1099-B – Proceeds From Broker and Barter Exchange

Form 1099-B is used to report proceeds from broker and barter exchange transactions.

This form is used to report the sale of stocks, bonds, commodities, and other securities.

The 1099-B must be filed with the IRS by the broker or barter exchange.

The 1099-B must also be sent to the taxpayer by February 15.

The 1099-B should be used to report the following information:

  • The name, address, and TIN of the broker or barter exchange
  • The name and address of the taxpayer
  • The date of the transaction
  • The proceeds from the transaction
  • The basis of the security (if known)
  • Whether or not the transaction is a short-term or long-term capital gain/loss

If the 1099-B is for a wash sale, then the broker or barter exchange must indicate this on the form.

A wash sale occurs when a security is sold and then purchased again within 30 days.

The 1099-B must also be sent to the taxpayer if the basis of the security is not known.

The 1099-B should not be used to report the following information:

  • Interest income
  • Dividend income
  • Mutual fund distributions
  • Real estate transactions
  • Sales of property held for personal use (e.g., your home)
  • Transactions that are not reportable on Form 1099-B (e.g. short sales, options, etc.)

If you have questions about Form 1099-B, please contact the broker or barter exchange that issued the form. You can also contact the IRS for more information.

 

Who Files Form 1099-B: Proceeds From Broker and Barter Exchange?

The 1099-B must be filed with the IRS by the broker or barter exchange. The 1099-B must also be sent to the taxpayer by February 15.

Penalties

If you don’t file a 1099-B when you’re supposed to, you may be subject to a penalty.

The penalty for not filing a 1099-B is $50 per form, with a maximum penalty of $536,000 per year ($1,609,000 for small businesses and exceptions). If you intentionally don’t file a 1099-B, the penalty increases to $100 per form, with a maximum penalty of $1,609,000 per year.

Other Forms Relevant to Form 1099-B

A Schedule D is required if you file a Form 1099-B. The Schedule D is what’s used to record your gains and losses for the calendar year.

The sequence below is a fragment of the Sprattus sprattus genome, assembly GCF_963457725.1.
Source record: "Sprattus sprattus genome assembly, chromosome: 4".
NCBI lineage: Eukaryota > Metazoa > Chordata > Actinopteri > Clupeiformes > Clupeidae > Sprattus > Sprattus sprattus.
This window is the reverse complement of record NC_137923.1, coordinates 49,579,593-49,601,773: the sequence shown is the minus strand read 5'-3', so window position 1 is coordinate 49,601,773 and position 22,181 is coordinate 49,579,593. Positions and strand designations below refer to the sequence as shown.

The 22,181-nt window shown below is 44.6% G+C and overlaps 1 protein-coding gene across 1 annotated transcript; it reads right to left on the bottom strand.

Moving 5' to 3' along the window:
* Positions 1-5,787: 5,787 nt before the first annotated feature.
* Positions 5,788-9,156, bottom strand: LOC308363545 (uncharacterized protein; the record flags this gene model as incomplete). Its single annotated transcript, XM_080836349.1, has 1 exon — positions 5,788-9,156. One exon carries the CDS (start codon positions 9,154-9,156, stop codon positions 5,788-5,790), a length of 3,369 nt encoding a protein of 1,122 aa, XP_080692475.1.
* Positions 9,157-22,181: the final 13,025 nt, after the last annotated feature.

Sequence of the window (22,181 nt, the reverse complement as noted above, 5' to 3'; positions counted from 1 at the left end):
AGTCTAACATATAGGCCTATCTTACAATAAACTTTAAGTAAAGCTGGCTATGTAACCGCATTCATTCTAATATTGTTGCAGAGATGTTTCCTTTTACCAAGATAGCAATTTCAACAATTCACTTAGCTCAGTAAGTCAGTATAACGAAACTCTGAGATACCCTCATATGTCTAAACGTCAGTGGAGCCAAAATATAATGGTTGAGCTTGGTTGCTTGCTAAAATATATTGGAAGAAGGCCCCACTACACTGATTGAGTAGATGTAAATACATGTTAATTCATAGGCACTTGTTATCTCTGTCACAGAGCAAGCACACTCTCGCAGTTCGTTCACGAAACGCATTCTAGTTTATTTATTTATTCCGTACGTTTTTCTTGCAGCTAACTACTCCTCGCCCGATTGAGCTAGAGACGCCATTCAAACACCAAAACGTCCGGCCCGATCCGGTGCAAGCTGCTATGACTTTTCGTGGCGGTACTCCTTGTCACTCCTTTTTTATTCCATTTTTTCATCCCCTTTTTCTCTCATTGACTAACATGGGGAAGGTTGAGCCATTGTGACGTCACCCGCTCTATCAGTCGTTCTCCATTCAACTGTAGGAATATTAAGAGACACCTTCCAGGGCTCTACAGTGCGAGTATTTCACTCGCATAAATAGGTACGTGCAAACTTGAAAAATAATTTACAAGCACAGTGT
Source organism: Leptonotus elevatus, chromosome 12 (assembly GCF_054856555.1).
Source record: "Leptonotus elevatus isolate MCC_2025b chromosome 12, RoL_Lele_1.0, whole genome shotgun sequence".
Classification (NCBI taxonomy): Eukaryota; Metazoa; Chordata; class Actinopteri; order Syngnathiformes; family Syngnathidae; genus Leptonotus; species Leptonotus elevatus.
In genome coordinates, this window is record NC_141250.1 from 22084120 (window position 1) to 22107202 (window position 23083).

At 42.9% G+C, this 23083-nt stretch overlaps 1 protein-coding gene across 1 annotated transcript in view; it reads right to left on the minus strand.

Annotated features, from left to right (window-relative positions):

Form 8949: Sales and Other Dispositions of Capital Assets is used to record the details of the transactions.

Form 1099-B – FAQs

What is Form 1099-B used for?

Form 1099-B is used to report proceeds from broker and barter exchange transactions. This form is used to report the sale of various assets like stocks, bonds, commodities, and other types of securities.

Who needs to file Form 1099-B?

The 1099-B must be filed with the IRS by the broker or barter exchange.

The 1099-B must also be sent to the taxpayer by February 15.

When is Form 1099-B due?

1099-B forms must be mailed to recipients by February 15, and e-filed with the IRS by March 31 each year.

What are the penalties for not filing a 1099-B?

If you don’t file a 1099-B when you’re supposed to, you may be subject to a penalty.

The penalty for not filing a 1099-B is $50 per form, with a maximum penalty of $536,000 per year ($1,609,000 for small businesses and exceptions).

If you intentionally don’t file a 1099-B, the penalty increases to $100 per form, with a maximum penalty of $1,609,000 per year.

What other forms are relevant to Form 1099-B?

A Schedule D is required if you file a Form 1099-B. The Schedule D is what’s used to record your gains and losses for the calendar year.

Form 8949: Sales and Other Dispositions of Capital Assets is used to record the details of the transactions.

 

Conclusion – Form 1099-B

Form 1099-B is used to report proceeds from broker and barter exchange transactions. This form is used to report the sale of various types of securities.

The 1099-B must be filed with the IRS by the broker or barter exchange. The 1099-B must also be sent to the taxpayer by February 15th. If you don’t file a 1099-B when you’re supposed to, you may be subject to a penalty.

Other relevant forms include Schedule D and Form 8949. Schedule D is used to record your gains and losses for the calendar year, while Form 8949 is used to record the details of the transactions.

This article is for informational purposes only and is not intended to be tax or legal advice. Please consult your tax advisor or attorney for specific advice.

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